Yet another IRS blunder is costing US citizens more money. This time, they’ve acknowledged that they “accidentally” sent $34 million to more than 28,000 non-citizens in foreign countries. Seems as though the covfefe is because these people claimed some income in the United States, so they ended up in the IRS database. Predictably, the bureaucratic brainiacs didn’t see anything concerning about sending checks to non citizens in other countries.
Thousands of foreign workers who entered the U.S. on temporary work visas received $1,200 checks in error during the first round of stimulus payments, and many of them are spending the money in their home nations. One tax preparation firm told NPR that it has clients from 129 countries who mistakenly received stimulus checks, including Brazil, Canada, China, India, Nigeria and South Korea.
Government officials and tax experts say the mistake happened because many foreign workers, whether unintentionally or on purpose, file incorrect tax returns that make them appear to be U.S. residents. Some of them are now trying to amend their returns because they worry that having mistakenly received a stimulus check will jeopardize their visa status, green card application or ability to return to the U.S.
How much stimulus money was mistakenly sent to foreign workers living overseas is difficult to quantify. But Sprintax, which does U.S. tax preparation for nonresidents, did about 400 amended returns last year for people who mistakenly filed as U.S. residents, and so far this year it has done 5,000 — almost 5% of the total federal tax returns it filed last year, according to the company. If just 5% of last year’s more than 700,000 student and seasonal workers with F-1 and J-1 visas received a stimulus check in error, that would total $43 million.
Many of those workers are college students, often from Eastern Europe and South and Central America, who travel to the United States for temporary and seasonal low-wage jobs such as waiters, lifeguards and hotel housekeepers at ski resorts, amusement parks and beach destinations. In a typical year, the U.S. issues work visas to several hundred thousand foreign students.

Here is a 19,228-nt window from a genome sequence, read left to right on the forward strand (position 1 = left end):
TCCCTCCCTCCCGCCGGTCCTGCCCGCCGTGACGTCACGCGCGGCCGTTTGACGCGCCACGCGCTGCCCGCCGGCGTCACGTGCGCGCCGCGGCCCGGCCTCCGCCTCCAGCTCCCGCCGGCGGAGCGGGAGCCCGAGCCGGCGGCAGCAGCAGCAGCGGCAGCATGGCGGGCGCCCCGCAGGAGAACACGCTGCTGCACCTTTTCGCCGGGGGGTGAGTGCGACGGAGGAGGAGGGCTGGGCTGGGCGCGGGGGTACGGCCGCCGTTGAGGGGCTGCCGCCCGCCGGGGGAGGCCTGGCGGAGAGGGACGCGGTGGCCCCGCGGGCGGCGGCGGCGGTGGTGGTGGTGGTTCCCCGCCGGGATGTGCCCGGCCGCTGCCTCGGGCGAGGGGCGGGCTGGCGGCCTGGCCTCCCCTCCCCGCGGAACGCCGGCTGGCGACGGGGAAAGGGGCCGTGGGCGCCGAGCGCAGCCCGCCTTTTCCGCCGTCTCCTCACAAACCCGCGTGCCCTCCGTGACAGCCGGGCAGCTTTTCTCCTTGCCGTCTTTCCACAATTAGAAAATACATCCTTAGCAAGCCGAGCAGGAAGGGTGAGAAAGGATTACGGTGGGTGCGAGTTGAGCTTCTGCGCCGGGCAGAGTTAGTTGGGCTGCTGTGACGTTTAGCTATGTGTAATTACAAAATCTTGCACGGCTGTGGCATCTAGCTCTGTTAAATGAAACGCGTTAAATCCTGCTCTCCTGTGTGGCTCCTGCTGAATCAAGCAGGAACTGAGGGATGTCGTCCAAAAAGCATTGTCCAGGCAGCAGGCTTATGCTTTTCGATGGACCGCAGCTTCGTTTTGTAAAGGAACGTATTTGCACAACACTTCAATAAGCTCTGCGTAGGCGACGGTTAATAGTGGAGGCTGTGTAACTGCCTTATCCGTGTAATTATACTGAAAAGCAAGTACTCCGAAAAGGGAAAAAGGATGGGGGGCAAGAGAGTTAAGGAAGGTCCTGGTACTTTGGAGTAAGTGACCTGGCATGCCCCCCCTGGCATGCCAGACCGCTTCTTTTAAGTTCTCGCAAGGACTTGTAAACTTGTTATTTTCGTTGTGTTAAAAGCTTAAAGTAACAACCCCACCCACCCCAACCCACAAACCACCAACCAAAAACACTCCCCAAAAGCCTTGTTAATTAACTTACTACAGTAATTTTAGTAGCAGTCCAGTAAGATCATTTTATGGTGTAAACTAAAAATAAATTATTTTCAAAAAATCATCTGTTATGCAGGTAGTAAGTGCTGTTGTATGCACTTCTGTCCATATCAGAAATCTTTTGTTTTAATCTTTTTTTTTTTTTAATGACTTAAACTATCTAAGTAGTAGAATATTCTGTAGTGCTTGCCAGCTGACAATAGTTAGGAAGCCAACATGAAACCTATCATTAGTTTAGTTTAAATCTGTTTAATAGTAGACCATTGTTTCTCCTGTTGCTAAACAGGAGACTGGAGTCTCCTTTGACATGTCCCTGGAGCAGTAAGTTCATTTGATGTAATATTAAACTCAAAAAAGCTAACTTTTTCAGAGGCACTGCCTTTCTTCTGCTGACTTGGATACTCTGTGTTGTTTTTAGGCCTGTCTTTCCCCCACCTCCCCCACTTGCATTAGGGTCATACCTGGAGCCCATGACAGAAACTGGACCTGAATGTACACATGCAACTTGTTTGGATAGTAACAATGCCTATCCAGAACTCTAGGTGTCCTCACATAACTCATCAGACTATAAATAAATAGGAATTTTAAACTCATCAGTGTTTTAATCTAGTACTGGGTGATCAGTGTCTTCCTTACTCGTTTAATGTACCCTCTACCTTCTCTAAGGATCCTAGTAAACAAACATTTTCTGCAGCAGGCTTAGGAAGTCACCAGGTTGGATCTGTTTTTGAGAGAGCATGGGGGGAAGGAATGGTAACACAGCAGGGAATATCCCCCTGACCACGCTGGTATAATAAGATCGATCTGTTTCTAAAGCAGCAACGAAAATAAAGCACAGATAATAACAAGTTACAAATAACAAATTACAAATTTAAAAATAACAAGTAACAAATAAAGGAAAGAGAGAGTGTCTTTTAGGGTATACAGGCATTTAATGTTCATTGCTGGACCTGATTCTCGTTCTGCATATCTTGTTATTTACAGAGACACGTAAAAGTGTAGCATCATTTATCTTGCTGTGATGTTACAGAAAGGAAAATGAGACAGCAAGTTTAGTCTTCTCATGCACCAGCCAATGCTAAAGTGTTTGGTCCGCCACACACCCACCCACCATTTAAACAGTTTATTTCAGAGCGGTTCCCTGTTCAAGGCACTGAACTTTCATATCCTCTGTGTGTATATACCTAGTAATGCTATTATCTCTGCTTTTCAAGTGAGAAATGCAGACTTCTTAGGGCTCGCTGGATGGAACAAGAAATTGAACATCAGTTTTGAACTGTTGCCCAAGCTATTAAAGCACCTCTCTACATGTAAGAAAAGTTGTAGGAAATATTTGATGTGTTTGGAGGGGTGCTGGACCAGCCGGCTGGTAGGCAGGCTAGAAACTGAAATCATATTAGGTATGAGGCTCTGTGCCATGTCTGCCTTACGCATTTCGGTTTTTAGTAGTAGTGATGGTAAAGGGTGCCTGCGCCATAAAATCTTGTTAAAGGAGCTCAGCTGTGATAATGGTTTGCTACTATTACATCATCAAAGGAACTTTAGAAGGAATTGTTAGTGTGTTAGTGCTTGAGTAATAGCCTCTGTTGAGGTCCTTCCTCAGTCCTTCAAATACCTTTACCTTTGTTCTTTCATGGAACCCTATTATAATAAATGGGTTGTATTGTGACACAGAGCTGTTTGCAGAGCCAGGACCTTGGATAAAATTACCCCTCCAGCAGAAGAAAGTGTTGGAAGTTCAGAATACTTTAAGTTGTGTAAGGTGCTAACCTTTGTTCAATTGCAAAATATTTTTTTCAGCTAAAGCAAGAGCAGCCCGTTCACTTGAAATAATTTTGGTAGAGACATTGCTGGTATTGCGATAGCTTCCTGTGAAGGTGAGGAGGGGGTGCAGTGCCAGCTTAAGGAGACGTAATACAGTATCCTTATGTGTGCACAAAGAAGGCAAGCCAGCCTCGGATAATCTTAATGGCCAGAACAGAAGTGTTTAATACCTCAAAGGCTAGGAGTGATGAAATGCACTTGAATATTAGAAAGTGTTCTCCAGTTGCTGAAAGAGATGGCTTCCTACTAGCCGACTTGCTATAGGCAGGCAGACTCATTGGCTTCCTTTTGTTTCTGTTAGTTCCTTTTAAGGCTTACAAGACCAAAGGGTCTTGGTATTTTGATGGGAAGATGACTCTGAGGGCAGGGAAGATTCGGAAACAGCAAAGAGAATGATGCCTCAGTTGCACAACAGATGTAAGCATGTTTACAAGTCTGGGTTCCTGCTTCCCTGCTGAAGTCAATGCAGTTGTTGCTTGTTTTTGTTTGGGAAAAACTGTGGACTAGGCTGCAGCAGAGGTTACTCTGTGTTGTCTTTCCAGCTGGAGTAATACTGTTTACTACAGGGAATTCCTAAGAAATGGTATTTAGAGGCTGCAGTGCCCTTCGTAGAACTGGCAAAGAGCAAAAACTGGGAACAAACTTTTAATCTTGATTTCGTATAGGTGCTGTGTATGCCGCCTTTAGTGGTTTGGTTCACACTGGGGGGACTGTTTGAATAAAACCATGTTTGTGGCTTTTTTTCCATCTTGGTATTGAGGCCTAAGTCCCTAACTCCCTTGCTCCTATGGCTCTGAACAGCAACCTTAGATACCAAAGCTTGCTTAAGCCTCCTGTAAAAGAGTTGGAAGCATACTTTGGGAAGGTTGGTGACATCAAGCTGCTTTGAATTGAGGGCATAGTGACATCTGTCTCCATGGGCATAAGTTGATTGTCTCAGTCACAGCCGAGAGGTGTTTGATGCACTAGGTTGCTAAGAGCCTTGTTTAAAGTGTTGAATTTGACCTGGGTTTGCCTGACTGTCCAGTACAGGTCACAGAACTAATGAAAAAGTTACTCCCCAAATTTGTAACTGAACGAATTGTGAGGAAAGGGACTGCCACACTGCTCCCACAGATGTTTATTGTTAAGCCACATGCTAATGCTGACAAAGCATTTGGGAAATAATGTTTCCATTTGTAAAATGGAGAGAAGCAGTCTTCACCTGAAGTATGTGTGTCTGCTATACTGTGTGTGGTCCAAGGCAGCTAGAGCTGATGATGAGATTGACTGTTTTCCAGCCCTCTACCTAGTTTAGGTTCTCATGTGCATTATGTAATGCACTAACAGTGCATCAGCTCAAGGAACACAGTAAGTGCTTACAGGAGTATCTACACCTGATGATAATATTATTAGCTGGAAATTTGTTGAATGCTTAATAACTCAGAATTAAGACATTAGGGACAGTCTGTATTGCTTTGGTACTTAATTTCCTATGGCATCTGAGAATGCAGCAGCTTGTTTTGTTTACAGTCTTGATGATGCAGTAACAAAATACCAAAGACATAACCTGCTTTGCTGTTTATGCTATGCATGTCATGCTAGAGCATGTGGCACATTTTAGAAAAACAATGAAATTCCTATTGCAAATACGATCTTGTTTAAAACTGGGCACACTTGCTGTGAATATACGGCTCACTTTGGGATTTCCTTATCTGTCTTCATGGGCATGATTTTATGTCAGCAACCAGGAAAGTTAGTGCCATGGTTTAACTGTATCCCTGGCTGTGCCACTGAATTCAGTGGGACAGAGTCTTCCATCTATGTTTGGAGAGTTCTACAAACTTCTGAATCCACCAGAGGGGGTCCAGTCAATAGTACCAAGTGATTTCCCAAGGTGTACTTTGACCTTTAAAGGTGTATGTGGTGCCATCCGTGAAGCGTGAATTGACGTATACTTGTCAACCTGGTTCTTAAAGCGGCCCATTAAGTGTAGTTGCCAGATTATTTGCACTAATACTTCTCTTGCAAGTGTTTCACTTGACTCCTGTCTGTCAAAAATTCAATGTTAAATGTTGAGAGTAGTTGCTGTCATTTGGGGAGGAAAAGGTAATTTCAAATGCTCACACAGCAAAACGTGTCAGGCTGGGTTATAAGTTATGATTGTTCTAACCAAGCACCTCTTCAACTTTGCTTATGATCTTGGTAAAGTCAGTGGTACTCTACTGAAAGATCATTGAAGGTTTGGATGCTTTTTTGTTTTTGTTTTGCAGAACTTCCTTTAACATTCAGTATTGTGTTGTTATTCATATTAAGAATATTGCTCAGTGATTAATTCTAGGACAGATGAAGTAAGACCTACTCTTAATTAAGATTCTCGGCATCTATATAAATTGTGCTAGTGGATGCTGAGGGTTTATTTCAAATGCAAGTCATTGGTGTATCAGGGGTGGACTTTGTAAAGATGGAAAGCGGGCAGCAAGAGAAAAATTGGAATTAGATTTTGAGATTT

Now the IRS has confirmed the mistakes, as NPR reports in a new follow-up story:
The IRS now acknowledges that its own error caused some citizens of other countries to mistakenly receive $1,200 coronavirus relief payments — and that the mistake is likely to happen again if more stimulus money goes out.
When reports of the mistake first surfaced, the U.S government placed the blame on those non-Americans, saying that many noncitizens erroneously received stimulus checks because they had filed incorrect tax returns that made them appear to be American.
But many non-Americans who received stimulus money do not file U.S. tax returns. One of them is Susanne Wigforss, a 78-year-old Swedish citizen who lives in Stockholm.
Wigforss was surprised in July to get a $1,200 check in the mail from the U.S. Treasury. It was followed by a letter from the White House signed by President Trump, addressed to “My Fellow American” and informing her that “your economic impact payment has arrived.”
Asked about this by NPR, the IRS acknowledged it mistakenly sent checks to some noncitizens who receive Social Security and other federal benefits — such as Wigforss, who receives a small Social Security payment from having worked in California for several years.
“This is so wrong,” Wigforss said, “because I saw that a number of people were being evicted every month in Chicago, for instance, and I thought one of those families would have needed this stimulus check. Why should a Swedish citizen living abroad receive $1,200?”
“There’s no way I’m going to cash this money — it doesn’t belong to me,” she added. “But how much money is bleeding out from the Treasury Department because of these [misdirected] stimulus checks, I wonder?”
The U.S. government cannot answer that question. The Treasury Inspector General for Tax Administration did find that, as of late May, $34 million in stimulus money had gone to people who filed a tax return with a foreign address.
But that includes eligible people, such as U.S. citizens living abroad, and does not include ineligible foreign citizens who received a check at a U.S. address. For example, NPR interviewed a citizen of the Dominican Republic who was not eligible yet received a $1,200 economic impact payment at his former address in Massachusetts. That $34 million also does not include people, such as Wigforss, who received a check but did not file a U.S. tax return.
U.S. Treasury officials said they are “continuing to assess the accuracy of the economic impact payments … and the recovery efforts for any erroneous payments.” In the meantime, they told NPR, the IRS is “relying on individuals to voluntarily return these payments.”
Recall that earlier in the year the IRS came clean about sending stimulus checks to 1 million deceased people. Perhaps that’s how Sleepy Joe found all his mysterious extra votes?